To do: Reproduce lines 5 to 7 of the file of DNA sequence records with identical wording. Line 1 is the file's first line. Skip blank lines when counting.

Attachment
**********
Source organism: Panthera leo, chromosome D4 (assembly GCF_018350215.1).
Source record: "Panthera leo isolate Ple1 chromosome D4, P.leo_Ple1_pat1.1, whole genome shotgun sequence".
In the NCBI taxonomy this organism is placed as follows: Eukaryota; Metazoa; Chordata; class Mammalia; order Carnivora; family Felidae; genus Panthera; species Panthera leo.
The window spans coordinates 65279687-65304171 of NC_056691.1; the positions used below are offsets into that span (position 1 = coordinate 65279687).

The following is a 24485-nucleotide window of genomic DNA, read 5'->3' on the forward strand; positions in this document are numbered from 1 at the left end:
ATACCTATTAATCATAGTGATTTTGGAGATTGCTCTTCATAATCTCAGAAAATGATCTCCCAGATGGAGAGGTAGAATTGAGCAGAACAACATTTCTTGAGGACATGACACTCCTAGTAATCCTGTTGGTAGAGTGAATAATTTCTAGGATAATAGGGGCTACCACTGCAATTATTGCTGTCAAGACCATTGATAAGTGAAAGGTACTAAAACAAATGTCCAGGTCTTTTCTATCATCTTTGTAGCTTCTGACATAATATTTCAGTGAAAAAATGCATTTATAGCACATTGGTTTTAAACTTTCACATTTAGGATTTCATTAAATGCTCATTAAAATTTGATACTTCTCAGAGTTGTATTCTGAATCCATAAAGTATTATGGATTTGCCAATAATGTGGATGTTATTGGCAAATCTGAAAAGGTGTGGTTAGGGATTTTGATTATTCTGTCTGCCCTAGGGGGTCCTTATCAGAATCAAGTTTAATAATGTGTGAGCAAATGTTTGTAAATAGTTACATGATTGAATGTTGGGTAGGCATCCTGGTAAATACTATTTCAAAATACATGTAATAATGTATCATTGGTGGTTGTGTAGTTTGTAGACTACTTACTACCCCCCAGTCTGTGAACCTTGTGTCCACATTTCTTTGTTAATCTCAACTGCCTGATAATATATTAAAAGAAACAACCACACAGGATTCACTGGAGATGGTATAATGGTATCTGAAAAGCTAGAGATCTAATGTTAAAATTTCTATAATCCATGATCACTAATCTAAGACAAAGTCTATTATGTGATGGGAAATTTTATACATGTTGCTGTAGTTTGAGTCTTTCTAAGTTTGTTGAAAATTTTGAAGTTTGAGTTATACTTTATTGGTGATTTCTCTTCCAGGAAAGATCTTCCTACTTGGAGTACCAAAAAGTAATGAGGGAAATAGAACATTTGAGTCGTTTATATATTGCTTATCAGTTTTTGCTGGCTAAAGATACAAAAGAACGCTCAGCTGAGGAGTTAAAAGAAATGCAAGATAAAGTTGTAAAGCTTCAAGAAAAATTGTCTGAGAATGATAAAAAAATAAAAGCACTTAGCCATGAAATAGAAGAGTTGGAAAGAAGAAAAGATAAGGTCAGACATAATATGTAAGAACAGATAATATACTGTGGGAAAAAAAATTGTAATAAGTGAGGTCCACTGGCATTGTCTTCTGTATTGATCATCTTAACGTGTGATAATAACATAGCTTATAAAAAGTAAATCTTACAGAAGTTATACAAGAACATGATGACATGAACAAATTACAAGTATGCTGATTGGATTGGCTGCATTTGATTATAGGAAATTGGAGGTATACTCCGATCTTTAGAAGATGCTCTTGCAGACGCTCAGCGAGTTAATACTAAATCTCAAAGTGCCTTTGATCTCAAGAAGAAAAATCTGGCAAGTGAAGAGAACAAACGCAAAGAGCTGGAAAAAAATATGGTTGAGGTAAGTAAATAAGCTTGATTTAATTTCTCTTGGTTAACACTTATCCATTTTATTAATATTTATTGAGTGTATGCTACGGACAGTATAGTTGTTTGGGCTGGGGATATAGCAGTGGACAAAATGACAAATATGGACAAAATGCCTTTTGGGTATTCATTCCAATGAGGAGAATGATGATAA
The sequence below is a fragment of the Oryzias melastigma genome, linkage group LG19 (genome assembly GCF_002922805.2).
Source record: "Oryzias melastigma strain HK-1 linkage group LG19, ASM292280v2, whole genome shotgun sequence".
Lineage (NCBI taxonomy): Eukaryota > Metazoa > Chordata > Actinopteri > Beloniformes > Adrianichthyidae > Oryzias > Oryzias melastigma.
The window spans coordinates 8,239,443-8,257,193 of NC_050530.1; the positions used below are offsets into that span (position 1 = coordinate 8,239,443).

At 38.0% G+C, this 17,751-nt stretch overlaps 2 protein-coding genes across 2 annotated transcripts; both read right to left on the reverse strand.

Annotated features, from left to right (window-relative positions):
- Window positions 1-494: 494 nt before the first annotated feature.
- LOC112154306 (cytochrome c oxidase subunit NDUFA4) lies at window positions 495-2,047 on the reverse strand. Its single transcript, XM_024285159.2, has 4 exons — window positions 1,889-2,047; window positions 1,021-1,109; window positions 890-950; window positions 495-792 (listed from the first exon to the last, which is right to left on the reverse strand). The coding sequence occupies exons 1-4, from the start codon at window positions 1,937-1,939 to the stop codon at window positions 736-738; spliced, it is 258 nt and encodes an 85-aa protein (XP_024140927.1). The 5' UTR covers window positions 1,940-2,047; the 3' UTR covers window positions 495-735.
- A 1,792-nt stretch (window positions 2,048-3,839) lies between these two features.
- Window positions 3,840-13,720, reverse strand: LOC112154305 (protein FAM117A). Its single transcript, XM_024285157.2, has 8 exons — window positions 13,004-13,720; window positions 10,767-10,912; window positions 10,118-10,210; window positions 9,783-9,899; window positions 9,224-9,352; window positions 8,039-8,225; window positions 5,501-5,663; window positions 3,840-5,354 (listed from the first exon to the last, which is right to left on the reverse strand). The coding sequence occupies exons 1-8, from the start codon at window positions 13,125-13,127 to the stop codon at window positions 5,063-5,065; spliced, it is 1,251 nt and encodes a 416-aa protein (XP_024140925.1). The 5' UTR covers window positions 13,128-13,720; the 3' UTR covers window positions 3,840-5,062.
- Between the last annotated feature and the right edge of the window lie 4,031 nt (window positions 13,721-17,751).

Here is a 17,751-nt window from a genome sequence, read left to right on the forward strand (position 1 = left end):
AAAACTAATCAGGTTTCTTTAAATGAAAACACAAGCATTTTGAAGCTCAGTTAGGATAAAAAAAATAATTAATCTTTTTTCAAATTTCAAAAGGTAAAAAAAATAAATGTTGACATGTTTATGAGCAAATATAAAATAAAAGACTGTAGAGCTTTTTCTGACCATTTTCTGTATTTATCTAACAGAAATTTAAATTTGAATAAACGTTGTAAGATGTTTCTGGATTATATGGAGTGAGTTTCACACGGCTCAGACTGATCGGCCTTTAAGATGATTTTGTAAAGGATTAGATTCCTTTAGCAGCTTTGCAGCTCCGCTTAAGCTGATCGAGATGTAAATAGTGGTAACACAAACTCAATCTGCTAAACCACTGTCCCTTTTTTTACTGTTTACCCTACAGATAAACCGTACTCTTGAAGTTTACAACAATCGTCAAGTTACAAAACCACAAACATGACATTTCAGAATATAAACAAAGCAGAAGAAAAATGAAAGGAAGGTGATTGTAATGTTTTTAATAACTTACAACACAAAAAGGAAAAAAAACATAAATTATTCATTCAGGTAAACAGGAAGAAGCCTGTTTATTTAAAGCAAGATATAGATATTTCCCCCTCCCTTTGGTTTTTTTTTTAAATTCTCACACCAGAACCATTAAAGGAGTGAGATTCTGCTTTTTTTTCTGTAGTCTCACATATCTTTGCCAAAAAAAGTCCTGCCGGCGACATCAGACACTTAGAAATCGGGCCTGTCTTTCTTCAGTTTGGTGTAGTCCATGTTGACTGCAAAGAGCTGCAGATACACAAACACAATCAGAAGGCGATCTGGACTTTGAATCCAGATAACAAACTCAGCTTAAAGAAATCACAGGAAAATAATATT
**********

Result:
The following is a 24485-nucleotide window of genomic DNA, read 5'->3' on the forward strand; positions in this document are numbered from 1 at the left end:
ATACCTATTAATCATAGTGATTTTGGAGATTGCTCTTCATAATCTCAGAAAATGATCTCCCAGATGGAGAGGTAGAATTGAGCAGAACAACATTTCTTGAGGACATGACACTCCTAGTAATCCTGTTGGTAGAGTGAATAATTTCTAGGATAATAGGGGCTACCACTGCAATTATTGCTGTCAAGACCATTGATAAGTGAAAGGTACTAAAACAAATGTCCAGGTCTTTTCTATCATCTTTGTAGCTTCTGACATAATATTTCAGTGAAAAAATGCATTTATAGCACATTGGTTTTAAACTTTCACATTTAGGATTTCATTAAATGCTCATTAAAATTTGATACTTCTCAGAGTTGTATTCTGAATCCATAAAGTATTATGGATTTGCCAATAATGTGGATGTTATTGGCAAATCTGAAAAGGTGTGGTTAGGGATTTTGATTATTCTGTCTGCCCTAGGGGGTCCTTATCAGAATCAAGTTTAATAATGTGTGAGCAAATGTTTGTAAATAGTTACATGATTGAATGTTGGGTAGGCATCCTGGTAAATACTATTTCAAAATACATGTAATAATGTATCATTGGTGGTTGTGTAGTTTGTAGACTACTTACTACCCCCCAGTCTGTGAACCTTGTGTCCACATTTCTTTGTTAATCTCAACTGCCTGATAATATATTAAAAGAAACAACCACACAGGATTCACTGGAGATGGTATAATGGTATCTGAAAAGCTAGAGATCTAATGTTAAAATTTCTATAATCCATGATCACTAATCTAAGACAAAGTCTATTATGTGATGGGAAATTTTATACATGTTGCTGTAGTTTGAGTCTTTCTAAGTTTGTTGAAAATTTTGAAGTTTGAGTTATACTTTATTGGTGATTTCTCTTCCAGGAAAGATCTTCCTACTTGGAGTACCAAAAAGTAATGAGGGAAATAGAACATTTGAGTCGTTTATATATTGCTTATCAGTTTTTGCTGGCTAAAGATACAAAAGAACGCTCAGCTGAGGAGTTAAAAGAAATGCAAGATAAAGTTGTAAAGCTTCAAGAAAAATTGTCTGAGAATGATAAAAAAATAAAAGCACTTAGCCATGAAATAGAAGAGTTGGAAAGAAGAAAAGATAAGGTCAGACATAATATGTAAGAACAGATAATATACTGTGGGAAAAAAAATTGTAATAAGTGAGGTCCACTGGCATTGTCTTCTGTATTGATCATCTTAACGTGTGATAATAACATAGCTTATAAAAAGTAAATCTTACAGAAGTTATACAAGAACATGATGACATGAACAAATTACAAGTATGCTGATTGGATTGGCTGCATTTGATTATAGGAAATTGGAGGTATACTCCGATCTTTAGAAGATGCTCTTGCAGACGCTCAGCGAGTTAATACTAAATCTCAAAGTGCCTTTGATCTCAAGAAGAAAAATCTGGCAAGTGAAGAGAACAAACGCAAAGAGCTGGAAAAAAATATGGTTGAGGTAAGTAAATAAGCTTGATTTAATTTCTCTTGGTTAACACTTATCCATTTTATTAATATTTATTGAGTGTATGCTACGGACAGTATAGTTGTTTGGGCTGGGGATATAGCAGTGGACAAAATGACAAATATGGACAAAATGCCTTTTGGGTATTCATTCCAATGAGGAGAATGATGATAA
The sequence below is a fragment of the Oryzias melastigma genome, linkage group LG19 (genome assembly GCF_002922805.2).